Alice Lenshina was a Christian religious leader who founded the Lumpa Church in Chinsali district. Chinsali district was a battleground for two Christian missions between 1905 to 1934 namely the Roman Catholic Missionaries based at Ilondola and the United Free Church of Scotland, based at Lubwa. One of the missionaries at Lubwa was David Kaunda, the father of Kenneth Kaunda (who was to become the first president of Zambia).

Lenshina became very ill with cerebral malaria in September 1953 and fell into a deep coma. She eventually regained consciousness and claimed to have met Jesus Christ during her coma. She said he had given her the task of spreading a special message and she became the focus of a revival movement at Lubwa mission, where she was baptized. Lenshina preached a Christian doctrine with baptism as the only observance. She attacked witchcraft and sorcery, and condemned the consumption of alcohol and the practice of polygamy.

A grand temple was built in 1958. Gradually the revival became a witchcraft eradication movement and evolved into an independent church called the Lumpa Church in 1955. The new church rapidly joined the competition for souls against the Roman Catholic Church and the Church of Scotland. Lenshina was so successful that by the late 1950s her church may have had up to 150,000 members in the northern and eastern provinces of Northern Rhodesia. The church’s drive for membership was so aggressive that it was seen as a political threat by the colonial Northern Rhodesia government. The conflict between the United National Independence Party (UNIP) and the Lumpa Church reached a climax in July to October in 1964, just before Northern Rhodesia’s independence.

On July 24, 1964 a gun battle broke out between UNIP and Lumpa Church members. The resulting riots were only quelled by the intervention of State troops, and the proclamation of a state of emergency by the new pre-independence Prime Minister, Kenneth Kaunda. About a thousand people died in the clashes between Lumpa Church adherents, UNIP’s members and the security forces. Approximately 15,000 Lumpa Church members fled and took refuge in Congo; some of them never returned to Zambia. The Lumpa Church was banned on 3 August 1964 and Lenshina surrendered to police a few days later.

Lenshina never faced a trial but was detained by Kenneth Kaunda in Mumbwa district with her husband, who later died in 1972.  Alice Lenshina was later released from detention in December 1975 but was put under house arrest in Lusaka’s New Chilenje compound. She died on 7 December 1978 while under house arrest and was eventually buried at Kasomo village in a concrete structure.  

Mwenzo Mission

Mwenzo Mission station is located in Nakonde District and is the Pioneer Mission for the United Church of Zambia in the Province.  The station was established in 1898 by Rev. James Alexander Chrisholm of the Free Church of Scotland FCS).  The Mission is at the confluence of Nakonde and Kalulu rivers.  At Mwenzo the first Post Office building in Zambia was built in 1900. A doctor’s house was built in 1909 and a church was later built in 1914 and other historic structures. This site is rich with history and architectural beauty.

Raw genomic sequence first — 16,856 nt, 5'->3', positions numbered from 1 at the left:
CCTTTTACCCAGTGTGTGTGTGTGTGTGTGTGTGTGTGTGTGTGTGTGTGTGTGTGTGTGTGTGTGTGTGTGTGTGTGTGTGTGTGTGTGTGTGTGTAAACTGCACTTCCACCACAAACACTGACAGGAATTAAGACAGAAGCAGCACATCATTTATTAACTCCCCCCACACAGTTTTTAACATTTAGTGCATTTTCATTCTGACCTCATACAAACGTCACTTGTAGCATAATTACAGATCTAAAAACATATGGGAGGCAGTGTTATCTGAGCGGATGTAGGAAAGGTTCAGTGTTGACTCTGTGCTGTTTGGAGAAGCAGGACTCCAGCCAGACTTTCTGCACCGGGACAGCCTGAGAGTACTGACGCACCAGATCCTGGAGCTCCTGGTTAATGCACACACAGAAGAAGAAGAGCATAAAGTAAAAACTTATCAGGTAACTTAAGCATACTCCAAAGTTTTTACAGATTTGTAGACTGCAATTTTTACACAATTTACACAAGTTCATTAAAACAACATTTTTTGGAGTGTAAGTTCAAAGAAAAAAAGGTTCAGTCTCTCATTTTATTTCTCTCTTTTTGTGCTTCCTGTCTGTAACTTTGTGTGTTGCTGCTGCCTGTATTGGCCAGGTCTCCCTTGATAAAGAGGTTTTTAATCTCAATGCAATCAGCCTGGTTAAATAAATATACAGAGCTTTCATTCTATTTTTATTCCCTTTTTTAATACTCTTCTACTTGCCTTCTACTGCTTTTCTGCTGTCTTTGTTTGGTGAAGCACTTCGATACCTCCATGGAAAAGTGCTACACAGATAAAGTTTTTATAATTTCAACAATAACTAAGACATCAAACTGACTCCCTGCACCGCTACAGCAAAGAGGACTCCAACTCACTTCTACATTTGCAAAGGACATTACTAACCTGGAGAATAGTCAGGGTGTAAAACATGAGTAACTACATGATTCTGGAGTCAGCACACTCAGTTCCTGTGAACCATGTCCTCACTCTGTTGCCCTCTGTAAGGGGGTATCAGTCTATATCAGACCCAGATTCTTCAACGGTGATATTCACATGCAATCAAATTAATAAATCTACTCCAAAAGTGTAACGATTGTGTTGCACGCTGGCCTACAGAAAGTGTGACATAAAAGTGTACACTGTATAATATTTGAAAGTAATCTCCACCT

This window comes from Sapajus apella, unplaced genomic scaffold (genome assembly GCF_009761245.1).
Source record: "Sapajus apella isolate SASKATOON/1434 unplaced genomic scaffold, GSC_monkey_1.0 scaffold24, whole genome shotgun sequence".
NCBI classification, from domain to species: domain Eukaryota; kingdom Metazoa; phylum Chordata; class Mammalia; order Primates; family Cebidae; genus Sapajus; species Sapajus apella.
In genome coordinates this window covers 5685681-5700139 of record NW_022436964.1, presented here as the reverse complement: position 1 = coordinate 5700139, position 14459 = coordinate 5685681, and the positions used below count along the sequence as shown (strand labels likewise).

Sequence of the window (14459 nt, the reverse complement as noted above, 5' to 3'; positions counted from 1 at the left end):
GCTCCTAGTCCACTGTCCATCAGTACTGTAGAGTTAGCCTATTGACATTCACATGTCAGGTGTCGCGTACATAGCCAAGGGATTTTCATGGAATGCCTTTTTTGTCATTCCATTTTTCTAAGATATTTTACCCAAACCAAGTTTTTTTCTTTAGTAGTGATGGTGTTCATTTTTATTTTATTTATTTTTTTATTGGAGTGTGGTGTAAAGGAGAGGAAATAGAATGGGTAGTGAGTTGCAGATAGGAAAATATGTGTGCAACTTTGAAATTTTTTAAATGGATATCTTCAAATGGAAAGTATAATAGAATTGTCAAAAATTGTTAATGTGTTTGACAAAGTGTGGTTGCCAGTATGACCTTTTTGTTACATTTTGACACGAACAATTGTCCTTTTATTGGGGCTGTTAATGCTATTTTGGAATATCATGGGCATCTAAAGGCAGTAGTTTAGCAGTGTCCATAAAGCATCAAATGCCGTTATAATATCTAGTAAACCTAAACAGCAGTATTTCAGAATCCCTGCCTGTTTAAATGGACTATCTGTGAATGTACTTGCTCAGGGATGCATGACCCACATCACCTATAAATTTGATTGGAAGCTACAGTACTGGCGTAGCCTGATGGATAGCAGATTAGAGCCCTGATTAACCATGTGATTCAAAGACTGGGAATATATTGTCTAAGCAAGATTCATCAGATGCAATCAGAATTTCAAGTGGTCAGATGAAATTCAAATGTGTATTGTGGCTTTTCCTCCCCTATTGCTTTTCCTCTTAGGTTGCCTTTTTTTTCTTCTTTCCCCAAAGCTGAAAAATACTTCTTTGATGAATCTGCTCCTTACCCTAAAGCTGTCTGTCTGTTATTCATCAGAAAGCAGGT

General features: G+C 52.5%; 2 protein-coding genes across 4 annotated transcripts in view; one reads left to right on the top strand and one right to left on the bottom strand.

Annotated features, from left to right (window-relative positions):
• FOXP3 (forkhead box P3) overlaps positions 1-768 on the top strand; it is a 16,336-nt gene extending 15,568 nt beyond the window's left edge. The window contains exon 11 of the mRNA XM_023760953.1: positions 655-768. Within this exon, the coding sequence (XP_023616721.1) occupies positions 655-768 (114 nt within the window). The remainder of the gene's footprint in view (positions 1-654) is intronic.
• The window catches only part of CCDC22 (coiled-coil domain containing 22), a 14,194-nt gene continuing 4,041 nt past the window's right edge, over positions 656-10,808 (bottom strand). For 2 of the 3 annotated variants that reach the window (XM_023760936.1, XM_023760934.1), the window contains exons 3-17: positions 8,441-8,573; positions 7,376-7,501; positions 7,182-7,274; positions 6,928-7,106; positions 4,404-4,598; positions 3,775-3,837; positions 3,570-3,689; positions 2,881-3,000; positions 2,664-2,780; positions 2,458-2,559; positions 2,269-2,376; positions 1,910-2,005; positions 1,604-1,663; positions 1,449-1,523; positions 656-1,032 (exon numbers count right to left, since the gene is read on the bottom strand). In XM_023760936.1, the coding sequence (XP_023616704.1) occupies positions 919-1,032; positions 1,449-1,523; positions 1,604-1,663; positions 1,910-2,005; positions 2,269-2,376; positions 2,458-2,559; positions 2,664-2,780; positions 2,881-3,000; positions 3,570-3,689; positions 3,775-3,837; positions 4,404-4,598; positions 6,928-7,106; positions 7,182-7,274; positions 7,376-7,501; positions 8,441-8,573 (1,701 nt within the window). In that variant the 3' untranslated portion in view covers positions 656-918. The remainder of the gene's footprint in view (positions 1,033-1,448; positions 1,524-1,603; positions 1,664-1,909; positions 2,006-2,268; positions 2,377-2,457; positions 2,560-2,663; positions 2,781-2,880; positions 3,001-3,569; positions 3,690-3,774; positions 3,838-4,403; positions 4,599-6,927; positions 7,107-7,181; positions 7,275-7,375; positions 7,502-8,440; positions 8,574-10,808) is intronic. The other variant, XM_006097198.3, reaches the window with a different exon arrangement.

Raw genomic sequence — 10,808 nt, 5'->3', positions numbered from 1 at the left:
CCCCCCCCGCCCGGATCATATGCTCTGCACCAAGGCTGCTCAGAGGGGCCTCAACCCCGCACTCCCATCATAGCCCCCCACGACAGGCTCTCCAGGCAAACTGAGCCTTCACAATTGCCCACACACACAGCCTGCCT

Zwangendaba’s Grave

The history of Central Africa was to an extent affected by that of South Africa, especially during the reign of Shaka the Zulu in the 19th Century. The ravaging wars of Shaka, commonly referred to as Mfecane caused mass migration of weaker tribes and communities in search of peace. Among the people that ran away from Shaka were Zwangendaba and his Ngoni people.  In 1831, he crossed into Zambia at Zumbo and went into fipaland (present Tanzania). However, due to fierce wars he turned with his people into Zambia again and died in 1848.  He was, according to tradition buried in Nakonde District on the Nakonde-Mbala Road, about 1 km south of Nachipeta School.The site is an important historical resource for research education and tourism.

Nachikufu Cave

Nachikufu Cave is a pre-historic archaeological site located about 80 kilometers from Mpika towards Serenje District and less than half a Km to the west, off the Great North road. An area of covering 2.590 square kilometers having approximately latitude 12 degrees 15 minutes south and longitude 31 degrees 10 minutes east. The site was used by the Bisa and the Lala during the Bemba and Ngoni raids in precolonial era as a hide-out. It also consists of valuable archaeological and scientific information that dates to about 15,000 years ago.

 

 

 

 

 

 

 

 

 

Districts Possible Areas of Invetsment Available

Opportunities

Possible Challenges
. Chama

•  Mpika

•  Chinsali

•     Establishment of lodges and hotels

•    Establishment of Conference  facilities

•     Establishment of camping sites and safari chalets to ensure a feel of the wild

•     Establishment of Standard Eating places

•     Establishment of Travel and Tour Companies

•     Promotion of community partnership parks

•     Promotion of private game ranches

•    Low levels of competition in this sector

•    Low investment costs

•    Abundant sites for investments

•    Availability of resort sites especially in

protected areas

 

•   Poor telecommunication Communication in national parks

•   Human wildlife conflict

•   Limited participation of local people in the sector

•   High levels of illegal activities such as poaching

•   Lack of awareness of the benefits of tourism especially among local people

•   Inaccessible  tourist areas especially national parks due to poor road network